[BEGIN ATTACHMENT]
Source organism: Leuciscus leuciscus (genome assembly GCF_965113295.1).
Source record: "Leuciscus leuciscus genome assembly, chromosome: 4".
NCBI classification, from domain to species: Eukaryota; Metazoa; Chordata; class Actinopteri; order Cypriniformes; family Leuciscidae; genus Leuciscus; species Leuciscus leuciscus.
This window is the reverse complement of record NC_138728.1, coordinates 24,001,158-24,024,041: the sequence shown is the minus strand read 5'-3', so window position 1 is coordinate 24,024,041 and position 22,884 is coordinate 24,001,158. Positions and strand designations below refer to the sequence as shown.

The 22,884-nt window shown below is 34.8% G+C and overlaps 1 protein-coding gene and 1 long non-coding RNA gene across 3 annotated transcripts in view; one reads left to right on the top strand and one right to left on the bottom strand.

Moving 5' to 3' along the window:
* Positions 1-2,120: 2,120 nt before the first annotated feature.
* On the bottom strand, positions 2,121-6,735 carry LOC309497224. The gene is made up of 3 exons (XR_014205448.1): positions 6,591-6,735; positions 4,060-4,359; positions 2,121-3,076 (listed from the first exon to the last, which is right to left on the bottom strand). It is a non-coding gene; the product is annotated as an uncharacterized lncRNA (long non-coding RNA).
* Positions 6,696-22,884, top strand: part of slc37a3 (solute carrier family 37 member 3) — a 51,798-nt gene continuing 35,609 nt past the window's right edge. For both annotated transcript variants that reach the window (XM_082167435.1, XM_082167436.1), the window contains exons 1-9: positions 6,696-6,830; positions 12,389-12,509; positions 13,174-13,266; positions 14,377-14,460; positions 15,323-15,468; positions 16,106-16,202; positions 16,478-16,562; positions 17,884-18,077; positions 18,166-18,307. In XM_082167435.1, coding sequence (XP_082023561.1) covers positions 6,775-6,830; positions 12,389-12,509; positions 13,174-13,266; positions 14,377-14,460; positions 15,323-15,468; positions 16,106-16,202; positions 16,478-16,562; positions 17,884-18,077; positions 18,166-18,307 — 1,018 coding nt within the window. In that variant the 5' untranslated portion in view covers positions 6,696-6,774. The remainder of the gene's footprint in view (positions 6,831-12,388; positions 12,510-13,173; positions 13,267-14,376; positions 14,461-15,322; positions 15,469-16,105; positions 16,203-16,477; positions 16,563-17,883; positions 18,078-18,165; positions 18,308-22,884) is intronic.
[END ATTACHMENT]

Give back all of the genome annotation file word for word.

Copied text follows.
Source organism: Leuciscus leuciscus (genome assembly GCF_965113295.1).
Source record: "Leuciscus leuciscus genome assembly, chromosome: 4".
NCBI classification, from domain to species: Eukaryota; Metazoa; Chordata; class Actinopteri; order Cypriniformes; family Leuciscidae; genus Leuciscus; species Leuciscus leuciscus.
This window is the reverse complement of record NC_138728.1, coordinates 24,001,158-24,024,041: the sequence shown is the minus strand read 5'-3', so window position 1 is coordinate 24,024,041 and position 22,884 is coordinate 24,001,158. Positions and strand designations below refer to the sequence as shown.

The 22,884-nt window shown below is 34.8% G+C and overlaps 1 protein-coding gene and 1 long non-coding RNA gene across 3 annotated transcripts in view; one reads left to right on the top strand and one right to left on the bottom strand.

Moving 5' to 3' along the window:
* Positions 1-2,120: 2,120 nt before the first annotated feature.
* On the bottom strand, positions 2,121-6,735 carry LOC309497224. The gene is made up of 3 exons (XR_014205448.1): positions 6,591-6,735; positions 4,060-4,359; positions 2,121-3,076 (listed from the first exon to the last, which is right to left on the bottom strand). It is a non-coding gene; the product is annotated as an uncharacterized lncRNA (long non-coding RNA).
* Positions 6,696-22,884, top strand: part of slc37a3 (solute carrier family 37 member 3) — a 51,798-nt gene continuing 35,609 nt past the window's right edge. For both annotated transcript variants that reach the window (XM_082167435.1, XM_082167436.1), the window contains exons 1-9: positions 6,696-6,830; positions 12,389-12,509; positions 13,174-13,266; positions 14,377-14,460; positions 15,323-15,468; positions 16,106-16,202; positions 16,478-16,562; positions 17,884-18,077; positions 18,166-18,307. In XM_082167435.1, coding sequence (XP_082023561.1) covers positions 6,775-6,830; positions 12,389-12,509; positions 13,174-13,266; positions 14,377-14,460; positions 15,323-15,468; positions 16,106-16,202; positions 16,478-16,562; positions 17,884-18,077; positions 18,166-18,307 — 1,018 coding nt within the window. In that variant the 5' untranslated portion in view covers positions 6,696-6,774. The remainder of the gene's footprint in view (positions 6,831-12,388; positions 12,510-13,173; positions 13,267-14,376; positions 14,461-15,322; positions 15,469-16,105; positions 16,203-16,477; positions 16,563-17,883; positions 18,078-18,165; positions 18,308-22,884) is intronic.